There are 7 barcode sequences available from BOLD and GenBank.

Below is a sequence of the barcode region Cytochrome oxidase subunit 1 (COI or COX1) from a member of the species.

See the BOLD taxonomy browser for more complete information about this specimen and other sequences.

AATCGATGACTATTCTCAACCAACCACAAAGACATCGGTACCTTATACTTAATTTTCGGCGCATGAGCTGGCATAGCCGGTACTGCCCTTAGTCTGCTAATTCGGGCAGAGCTCGGACAACCCGGAACCCTCTTAGGAGAT---GACCAAATCTATAACGTAATTGTCACTGCCCATGCCTTCGTGATAATTTTCTTCATAGTAATACCCATCATAATTGGAGGATTTGGAAACTGATTAGTCCCACTTATAATCGGCGCCCCCGATATAGCATTTCCACGAATAAACAACATAAGCTTCTGACTACTTCCCCCATCCTTCCTACTCCTACTAGCCTCTTCTACAGTAGAAGCTGGGGCGGGCACAGGATGAACTGTATACCCCCCACTAGCTGGCAACCTTGCCCATGCTGGGGCATCGGTAGACCTAGCTATTTTCTCCCTTCACCTAGCTGGAGTATCGTCCATCTTAGGTGCAATCAACTTTATTACAACCGCTATCAACATAAAACCCCCAGCCCTCTCACAGTACCAAACCCCCCTATTCGTATGATCCGTCCTCATCACCGCAGTACTACTACTCCTCTCACTTCCAGTCCTTGCTGCTGGAATCACTATGCTACTAACAGACCGAAACTTAAACACCACATTCTTTGACCCTGCTGGAGGAGGCGATCCGGTCCTATATCAACACCTCTTCTGATTCTTCGGCCACCCAGAAGTCTATATCCTGATTCTACCAGGCTTTGGAATCATCTCACACGTAGTAACATATTATGCTGGCAAAAAAGAACCATTCGGTTACATGGGAATAGTATGGGCCATGCTATCCATCGGATTCCTAGGCTTTATCGTATGAGCTCACCACATGTTTACAGTAGGAATAGATGTAGACACCCGAG
-- end --

Download FASTA File

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Source: Barcode of Life Data Systems (BOLD)

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Statistics of barcoding coverage: Cathartes aura

Barcode of Life Data Systems (BOLDS) Stats
Public Records: 8
Specimens with Barcodes: 13
Species With Barcodes: 1
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Conservation

Conservation Status

IUCN Red List Assessment


Red List Category
LC
Least Concern

Red List Criteria

Version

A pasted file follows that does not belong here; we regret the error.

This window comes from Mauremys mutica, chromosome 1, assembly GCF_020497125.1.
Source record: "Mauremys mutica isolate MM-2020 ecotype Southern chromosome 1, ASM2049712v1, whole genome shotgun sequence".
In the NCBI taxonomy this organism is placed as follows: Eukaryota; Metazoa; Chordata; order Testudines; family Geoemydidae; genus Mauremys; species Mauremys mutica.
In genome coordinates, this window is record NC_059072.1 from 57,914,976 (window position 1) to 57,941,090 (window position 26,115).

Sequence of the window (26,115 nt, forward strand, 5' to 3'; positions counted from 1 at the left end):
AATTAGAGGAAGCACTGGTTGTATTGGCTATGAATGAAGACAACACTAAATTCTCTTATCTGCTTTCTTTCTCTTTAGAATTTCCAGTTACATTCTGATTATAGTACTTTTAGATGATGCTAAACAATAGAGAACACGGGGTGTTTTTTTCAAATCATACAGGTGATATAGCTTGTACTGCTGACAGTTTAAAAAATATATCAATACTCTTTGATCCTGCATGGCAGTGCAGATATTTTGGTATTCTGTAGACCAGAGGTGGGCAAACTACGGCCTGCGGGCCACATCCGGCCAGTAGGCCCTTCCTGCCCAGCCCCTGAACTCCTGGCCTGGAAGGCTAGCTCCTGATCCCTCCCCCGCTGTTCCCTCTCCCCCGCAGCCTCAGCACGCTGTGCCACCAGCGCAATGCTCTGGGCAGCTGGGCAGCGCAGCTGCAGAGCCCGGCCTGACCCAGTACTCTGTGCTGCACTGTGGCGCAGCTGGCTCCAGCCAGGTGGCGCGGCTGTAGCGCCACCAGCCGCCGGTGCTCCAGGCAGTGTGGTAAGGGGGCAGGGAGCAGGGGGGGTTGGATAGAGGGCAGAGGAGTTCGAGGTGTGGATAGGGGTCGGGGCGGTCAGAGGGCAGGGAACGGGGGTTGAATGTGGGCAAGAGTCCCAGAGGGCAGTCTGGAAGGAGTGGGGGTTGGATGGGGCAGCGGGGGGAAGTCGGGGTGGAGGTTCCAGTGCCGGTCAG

3.1

Year Assessed
2012

Assessor/s
BirdLife International

Reviewer/s
Butchart, S. & Symes, A.

Contributor/s

Justification
This species has an extremely large range, and hence does not approach the thresholds for Vulnerable under the range size criterion (Extent of Occurrence <20,000 km2 combined with a declining or fluctuating range size, habitat extent/quality, or population size and a small number of locations or severe fragmentation). The population trend appears to be stable, and hence the species does not approach the thresholds for Vulnerable under the population trend criterion (>30% decline over ten years or three generations). The population size is extremely large, and hence does not approach the thresholds for Vulnerable under the population size criterion (<10,000 mature individuals with a continuing decline estimated to be >10% in ten years or three generations, or with a specified population structure). For these reasons the species is evaluated as Least Concern.

History
  • Least Concern (LC)
  • Least Concern (LC)
  • Least Concern (LC)
  • Lower Risk/least concern (LR/lc)
  • Lower Risk/least concern (LR/lc)
  • Lower Risk/least concern (LR/lc)